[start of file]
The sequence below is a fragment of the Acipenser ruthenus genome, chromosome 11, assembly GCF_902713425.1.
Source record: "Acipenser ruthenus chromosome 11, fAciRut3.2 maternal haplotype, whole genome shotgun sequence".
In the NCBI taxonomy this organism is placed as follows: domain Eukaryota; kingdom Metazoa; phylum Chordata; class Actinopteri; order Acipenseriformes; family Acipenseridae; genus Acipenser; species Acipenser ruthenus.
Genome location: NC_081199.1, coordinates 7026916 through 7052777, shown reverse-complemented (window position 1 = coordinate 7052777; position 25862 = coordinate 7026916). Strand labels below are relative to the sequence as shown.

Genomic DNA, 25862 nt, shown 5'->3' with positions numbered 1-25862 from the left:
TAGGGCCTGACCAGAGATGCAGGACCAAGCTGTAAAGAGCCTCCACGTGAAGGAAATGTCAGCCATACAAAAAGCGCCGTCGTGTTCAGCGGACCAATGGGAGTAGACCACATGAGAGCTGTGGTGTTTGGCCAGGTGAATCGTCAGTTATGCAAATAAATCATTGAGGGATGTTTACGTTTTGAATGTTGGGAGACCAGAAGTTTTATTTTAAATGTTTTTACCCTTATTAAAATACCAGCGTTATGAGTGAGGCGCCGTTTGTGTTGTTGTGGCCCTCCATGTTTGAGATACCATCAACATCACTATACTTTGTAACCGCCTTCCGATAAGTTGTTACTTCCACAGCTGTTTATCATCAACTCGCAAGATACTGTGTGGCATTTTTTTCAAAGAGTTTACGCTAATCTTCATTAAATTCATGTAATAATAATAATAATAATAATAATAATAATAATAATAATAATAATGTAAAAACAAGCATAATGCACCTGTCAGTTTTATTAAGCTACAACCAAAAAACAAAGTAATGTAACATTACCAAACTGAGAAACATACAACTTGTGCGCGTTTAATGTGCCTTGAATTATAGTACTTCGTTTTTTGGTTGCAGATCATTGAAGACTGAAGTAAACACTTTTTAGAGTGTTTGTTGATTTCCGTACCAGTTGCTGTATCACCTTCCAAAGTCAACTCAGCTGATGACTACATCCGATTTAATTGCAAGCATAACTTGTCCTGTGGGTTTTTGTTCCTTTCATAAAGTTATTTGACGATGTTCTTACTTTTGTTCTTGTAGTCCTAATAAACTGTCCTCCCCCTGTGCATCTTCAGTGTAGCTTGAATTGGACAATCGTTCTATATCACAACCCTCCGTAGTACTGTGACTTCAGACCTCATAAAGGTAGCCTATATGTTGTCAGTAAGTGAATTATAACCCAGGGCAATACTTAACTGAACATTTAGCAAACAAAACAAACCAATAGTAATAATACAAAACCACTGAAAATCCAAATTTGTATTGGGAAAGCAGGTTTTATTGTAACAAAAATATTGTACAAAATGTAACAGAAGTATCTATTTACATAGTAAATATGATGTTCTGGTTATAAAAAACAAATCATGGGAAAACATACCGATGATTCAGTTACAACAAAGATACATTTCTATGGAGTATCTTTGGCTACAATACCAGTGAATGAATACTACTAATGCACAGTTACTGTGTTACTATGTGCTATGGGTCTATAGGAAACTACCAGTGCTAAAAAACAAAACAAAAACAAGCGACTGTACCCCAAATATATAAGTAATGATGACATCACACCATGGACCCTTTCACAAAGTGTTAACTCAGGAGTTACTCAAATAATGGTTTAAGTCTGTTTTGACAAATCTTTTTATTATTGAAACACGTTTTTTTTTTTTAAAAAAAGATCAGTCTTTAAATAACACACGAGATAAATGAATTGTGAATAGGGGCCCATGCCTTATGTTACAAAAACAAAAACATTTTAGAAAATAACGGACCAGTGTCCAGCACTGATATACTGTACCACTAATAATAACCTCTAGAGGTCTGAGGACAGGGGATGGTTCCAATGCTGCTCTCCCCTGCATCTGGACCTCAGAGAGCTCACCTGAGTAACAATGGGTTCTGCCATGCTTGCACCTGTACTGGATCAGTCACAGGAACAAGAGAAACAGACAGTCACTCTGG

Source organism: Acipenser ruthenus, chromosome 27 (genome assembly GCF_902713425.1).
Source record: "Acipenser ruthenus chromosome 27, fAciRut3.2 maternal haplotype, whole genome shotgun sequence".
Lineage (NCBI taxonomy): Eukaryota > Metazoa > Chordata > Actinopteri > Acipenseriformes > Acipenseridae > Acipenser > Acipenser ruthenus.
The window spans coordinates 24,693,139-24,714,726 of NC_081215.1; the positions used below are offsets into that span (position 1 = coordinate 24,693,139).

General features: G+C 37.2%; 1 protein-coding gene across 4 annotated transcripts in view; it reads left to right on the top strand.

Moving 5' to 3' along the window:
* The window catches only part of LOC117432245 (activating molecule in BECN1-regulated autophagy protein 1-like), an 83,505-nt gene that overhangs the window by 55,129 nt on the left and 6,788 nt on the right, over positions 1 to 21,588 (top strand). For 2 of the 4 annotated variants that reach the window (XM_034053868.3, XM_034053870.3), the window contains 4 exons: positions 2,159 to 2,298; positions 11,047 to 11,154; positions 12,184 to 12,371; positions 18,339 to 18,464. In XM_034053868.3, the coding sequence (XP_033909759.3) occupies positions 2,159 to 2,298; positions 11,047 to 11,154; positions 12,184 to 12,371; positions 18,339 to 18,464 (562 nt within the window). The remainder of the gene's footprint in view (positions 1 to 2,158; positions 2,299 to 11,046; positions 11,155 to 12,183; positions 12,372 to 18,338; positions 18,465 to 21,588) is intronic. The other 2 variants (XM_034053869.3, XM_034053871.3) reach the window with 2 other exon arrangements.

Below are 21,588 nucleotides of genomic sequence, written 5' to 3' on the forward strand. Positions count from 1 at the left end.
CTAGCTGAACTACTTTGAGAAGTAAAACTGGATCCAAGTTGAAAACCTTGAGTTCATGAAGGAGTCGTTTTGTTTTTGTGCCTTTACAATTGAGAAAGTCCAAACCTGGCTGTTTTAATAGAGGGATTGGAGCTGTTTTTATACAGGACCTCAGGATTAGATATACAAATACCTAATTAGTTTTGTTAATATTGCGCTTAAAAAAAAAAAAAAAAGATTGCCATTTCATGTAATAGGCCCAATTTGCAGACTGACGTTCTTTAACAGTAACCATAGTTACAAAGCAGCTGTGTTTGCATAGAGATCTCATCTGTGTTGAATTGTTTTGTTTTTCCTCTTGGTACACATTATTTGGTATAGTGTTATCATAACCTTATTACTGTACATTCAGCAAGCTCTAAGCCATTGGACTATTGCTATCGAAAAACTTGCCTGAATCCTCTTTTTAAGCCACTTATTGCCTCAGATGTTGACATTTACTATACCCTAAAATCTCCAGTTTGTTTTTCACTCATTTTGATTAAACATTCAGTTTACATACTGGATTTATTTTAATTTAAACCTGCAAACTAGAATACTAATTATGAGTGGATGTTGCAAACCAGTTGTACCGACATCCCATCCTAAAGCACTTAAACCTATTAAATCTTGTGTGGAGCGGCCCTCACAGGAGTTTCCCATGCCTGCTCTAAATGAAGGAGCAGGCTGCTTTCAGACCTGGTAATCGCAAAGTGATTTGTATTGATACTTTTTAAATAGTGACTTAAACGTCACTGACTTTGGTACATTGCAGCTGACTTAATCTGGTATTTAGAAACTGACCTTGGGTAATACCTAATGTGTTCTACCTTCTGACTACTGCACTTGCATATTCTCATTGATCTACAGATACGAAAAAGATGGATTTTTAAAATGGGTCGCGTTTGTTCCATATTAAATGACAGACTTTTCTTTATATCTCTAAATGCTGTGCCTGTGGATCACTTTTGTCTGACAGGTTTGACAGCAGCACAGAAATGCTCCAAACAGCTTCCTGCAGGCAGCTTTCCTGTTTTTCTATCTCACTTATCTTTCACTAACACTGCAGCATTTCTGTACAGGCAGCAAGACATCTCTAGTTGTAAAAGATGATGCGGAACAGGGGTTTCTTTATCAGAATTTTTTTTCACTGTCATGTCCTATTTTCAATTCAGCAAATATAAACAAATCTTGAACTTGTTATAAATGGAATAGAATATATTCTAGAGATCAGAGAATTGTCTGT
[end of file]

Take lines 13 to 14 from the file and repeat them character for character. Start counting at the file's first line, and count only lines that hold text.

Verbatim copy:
* The window catches only part of LOC117432245 (activating molecule in BECN1-regulated autophagy protein 1-like), an 83,505-nt gene that overhangs the window by 55,129 nt on the left and 6,788 nt on the right, over positions 1 to 21,588 (top strand). For 2 of the 4 annotated variants that reach the window (XM_034053868.3, XM_034053870.3), the window contains 4 exons: positions 2,159 to 2,298; positions 11,047 to 11,154; positions 12,184 to 12,371; positions 18,339 to 18,464. In XM_034053868.3, the coding sequence (XP_033909759.3) occupies positions 2,159 to 2,298; positions 11,047 to 11,154; positions 12,184 to 12,371; positions 18,339 to 18,464 (562 nt within the window). The remainder of the gene's footprint in view (positions 1 to 2,158; positions 2,299 to 11,046; positions 11,155 to 12,183; positions 12,372 to 18,338; positions 18,465 to 21,588) is intronic. The other 2 variants (XM_034053869.3, XM_034053871.3) reach the window with 2 other exon arrangements.

Below are 21,588 nucleotides of genomic sequence, written 5' to 3' on the forward strand. Positions count from 1 at the left end.